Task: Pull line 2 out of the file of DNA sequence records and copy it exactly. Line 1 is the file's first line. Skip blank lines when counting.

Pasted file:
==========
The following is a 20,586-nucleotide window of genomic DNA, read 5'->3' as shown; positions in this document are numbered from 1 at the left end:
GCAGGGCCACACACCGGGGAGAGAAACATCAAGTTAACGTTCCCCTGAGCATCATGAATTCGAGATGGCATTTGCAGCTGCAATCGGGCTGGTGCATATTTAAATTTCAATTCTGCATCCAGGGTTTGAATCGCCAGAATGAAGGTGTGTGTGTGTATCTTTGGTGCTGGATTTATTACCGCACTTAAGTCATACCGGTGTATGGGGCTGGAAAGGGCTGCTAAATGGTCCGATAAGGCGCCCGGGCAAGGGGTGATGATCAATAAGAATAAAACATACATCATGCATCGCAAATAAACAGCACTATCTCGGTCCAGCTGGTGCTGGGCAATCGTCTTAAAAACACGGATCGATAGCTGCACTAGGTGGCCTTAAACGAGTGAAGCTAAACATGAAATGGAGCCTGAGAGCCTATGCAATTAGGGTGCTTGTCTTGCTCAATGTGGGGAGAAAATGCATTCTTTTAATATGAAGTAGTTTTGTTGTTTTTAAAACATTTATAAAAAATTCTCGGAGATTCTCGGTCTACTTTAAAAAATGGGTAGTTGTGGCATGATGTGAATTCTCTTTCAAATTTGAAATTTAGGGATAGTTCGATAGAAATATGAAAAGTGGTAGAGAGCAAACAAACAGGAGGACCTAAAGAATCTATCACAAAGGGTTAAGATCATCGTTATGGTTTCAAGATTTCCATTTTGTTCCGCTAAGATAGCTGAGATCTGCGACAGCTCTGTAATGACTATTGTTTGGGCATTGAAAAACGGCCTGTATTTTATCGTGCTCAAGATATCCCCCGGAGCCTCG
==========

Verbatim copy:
GCAGGGCCACACACCGGGGAGAGAAACATCAAGTTAACGTTCCCCTGAGCATCATGAATTCGAGATGGCATTTGCAGCTGCAATCGGGCTGGTGCATATTTAAATTTCAATTCTGCATCCAGGGTTTGAATCGCCAGAATGAAGGTGTGTGTGTGTATCTTTGGTGCTGGATTTATTACCGCACTTAAGTCATACCGGTGTATGGGGCTGGAAAGGGCTGCTAAATGGTCCGATAAGGCGCCCGGGCAAGGGGTGATGATCAATAAGAATAAAACATACATCATGCATCGCAAATAAACAGCACTATCTCGGTCCAGCTGGTGCTGGGCAATCGTCTTAAAAACACGGATCGATAGCTGCACTAGGTGGCCTTAAACGAGTGAAGCTAAACATGAAATGGAGCCTGAGAGCCTATGCAATTAGGGTGCTTGTCTTGCTCAATGTGGGGAGAAAATGCATTCTTTTAATATGAAGTAGTTTTGTTGTTTTTAAAACATTTATAAAAAATTCTCGGAGATTCTCGGTCTACTTTAAAAAATGGGTAGTTGTGGCATGATGTGAATTCTCTTTCAAATTTGAAATTTAGGGATAGTTCGATAGAAATATGAAAAGTGGTAGAGAGCAAACAAACAGGAGGACCTAAAGAATCTATCACAAAGGGTTAAGATCATCGTTATGGTTTCAAGATTTCCATTTTGTTCCGCTAAGATAGCTGAGATCTGCGACAGCTCTGTAATGACTATTGTTTGGGCATTGAAAAACGGCCTGTATTTTATCGTGCTCAAGATATCCCCCGGAGCCTCG